Nashville housing market: Everything you need to know
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Internationally recognized for its music scene, Nashville is a culturally rich city that’s also home to a thriving and diversified economy, a vibrant culinary landscape and year-round professional sports. Its population grew so steadily between 2010 and 2020 — 10 percent more than the national average — that the Johns Hopkins 21st Century Cities Initiative published a report entitled “Finding the Next Nashville.” If you’re thinking of buying or selling a home in Music City, here’s what to know about the Nashville housing market.
Nashville housing market overview
According to data from Redfin, Nashville home prices peaked in May 2022 after seeing steady growth for years. They have gone down a bit since, but it’s a very slight year-over-year decline of 1.3 percent from March 2022 to March 2023.
However, days spent on the market have increased significantly in the past year, and the volume of homes sold is down. More than 15 percent of March sales went for over list price, which is great but still represents a steep 41 point drop since last year. Here’s a snapshot of the Nashville market by-the-numbers.
Nashville housing trends and stats
- $465,000: The median sale price of a single-family home as of March 2023, according to data from the Greater Nashville Realtors. That’s up from $450,000 in both January and February and higher than the national median price of $375,700.
- 54: Average number of days a listing spent on the market before selling.
- 98 percent: Sale-to-list ratio, per Redfin. That means the typical home sells for 2 percent below list price.
- 1.4 percent: Average closing costs in Tennessee, as a percentage of the sale price, according to data from ClosingCorp. So, on a median-priced $465,000 home, closing costs would come to around $6,500.
Should you buy or sell in the Nashville housing market?
With mortgage rates still running high, homebuyers are feeling the pinch in Nashville and throughout the country. But sales volume in Music City is down more than 8 percent year-over-year, per Redfin, so it’s not exactly a hot market for sellers, either.
If you’re a home seller
Though your property may spend more time on the market than it would have a year ago, the overall growth of the Nashville market may work to home sellers’ advantage. Prices are still relatively high here — the median for a single-family home is close to $100,000 higher than the nationwide median.
However, Redfin data shows that nearly 23 percent of homes that sold in March underwent a price drop before being snapped up. So it’s crucial to understand how much your home is worth before you put it on the market. A real estate agent can put together a comparative market analysis to help you come up with the perfect listing price. Local agents know their markets well and can assess conditions specific to your neighborhood, which can also help you determine whether the time is right to sell now, or wait.
If you’re a homebuyer
Mortgage rates may be prohibitively high for some, but the Nashville market (like so many others) has cooled slightly over the last year, giving buyers who are still in the game more leverage. And inventory increased in March versus February, per Greater Nashville Realtors, so you may have more options to choose from as well.
Getting preapproved for a mortgage will help you gauge your budget by telling you how much money a lender is likely to be willing to loan you. Bankrate’s affordability calculator can also help you determine how much you can afford to spend on a home. And regardless of your home-shopping budget, it’s smart to get a sense of the overall cost of living in Nashville as well. What you’ll need to spend on essentials like transportation and food can have a big impact on what you can spend on housing.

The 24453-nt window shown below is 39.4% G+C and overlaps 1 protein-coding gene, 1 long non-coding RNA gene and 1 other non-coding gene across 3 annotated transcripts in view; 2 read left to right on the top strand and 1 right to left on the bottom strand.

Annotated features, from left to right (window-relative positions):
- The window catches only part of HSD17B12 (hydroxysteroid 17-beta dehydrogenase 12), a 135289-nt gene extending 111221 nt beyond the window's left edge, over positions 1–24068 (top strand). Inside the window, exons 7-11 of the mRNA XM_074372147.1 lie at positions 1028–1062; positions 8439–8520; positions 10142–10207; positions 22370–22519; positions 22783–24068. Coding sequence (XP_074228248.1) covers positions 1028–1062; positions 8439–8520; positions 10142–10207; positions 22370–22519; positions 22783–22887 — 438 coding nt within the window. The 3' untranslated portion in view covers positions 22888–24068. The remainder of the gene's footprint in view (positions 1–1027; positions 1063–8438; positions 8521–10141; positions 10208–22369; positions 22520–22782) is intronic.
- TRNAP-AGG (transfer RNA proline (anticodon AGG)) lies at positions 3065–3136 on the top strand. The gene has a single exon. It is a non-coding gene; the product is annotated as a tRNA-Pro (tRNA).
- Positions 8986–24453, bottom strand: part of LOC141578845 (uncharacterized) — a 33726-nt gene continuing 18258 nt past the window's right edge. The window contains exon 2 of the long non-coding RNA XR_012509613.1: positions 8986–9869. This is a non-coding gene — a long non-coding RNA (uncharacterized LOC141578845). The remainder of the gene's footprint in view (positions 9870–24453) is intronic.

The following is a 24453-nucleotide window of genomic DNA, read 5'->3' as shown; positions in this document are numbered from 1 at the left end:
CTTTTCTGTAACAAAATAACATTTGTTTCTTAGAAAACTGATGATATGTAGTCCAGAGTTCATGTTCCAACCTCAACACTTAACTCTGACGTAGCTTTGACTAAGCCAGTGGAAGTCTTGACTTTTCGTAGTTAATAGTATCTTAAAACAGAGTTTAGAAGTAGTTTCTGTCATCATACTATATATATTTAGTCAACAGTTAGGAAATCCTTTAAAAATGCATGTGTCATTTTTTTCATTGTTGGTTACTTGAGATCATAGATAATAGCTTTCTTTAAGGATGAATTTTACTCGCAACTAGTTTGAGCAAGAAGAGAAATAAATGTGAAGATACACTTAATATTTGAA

Nashville housing market predictions
With mortgage rates still high, inventory still relatively tight and fears of a recession still looming, 2023 is looking to be a slower year for the housing market. Consumers shouldn’t expect the market to crash, though. While home values may ease from their surge over the last few years, experts anticipate more of a market correction than a dramatic drop.
Given the increase in Nashville properties’ average days spent on the market, along with more homes dropping their prices, buyers are likely to have more leverage in 2023 than they would have had a year ago.
Find a Nashville real estate agent
Working with a trusted real estate agent can benefit both homebuyers and sellers. Local agents are experts in the market, with a thorough understanding of Nashville’s neighborhoods and unique market conditions. An agent can help buyers find the best home they can afford, and help sellers bring in the best price possible for their listing. The Nashville market has been especially nuanced in the first quarter of 2023, and a local agent can help you to understand what is happening locally when you’re ready to buy or sell.
Not exactly. According to the Greater Nashville Realtors, residential properties in Davidson County, where Nashville is located, sold at a median price of $474,945 for the first quarter of 2023. This is down slightly from the median price in the fourth quarter of 2022, but up slightly year-over-year. Redfin data shows that median home prices are down from a peak in the spring of 2022, but have risen month-over-month from January through March of this year.
It’s hard to say. Prices are relatively high, which would indicate an edge to sellers, but sales volume has slowed, inventory is on the uptick and high mortgage rates are keeping many would-be buyers in wait-and-see mode. Buyers who are still on the hunt have more leverage now than they would have this time last year, but circumstances are short of an actual buyer’s market.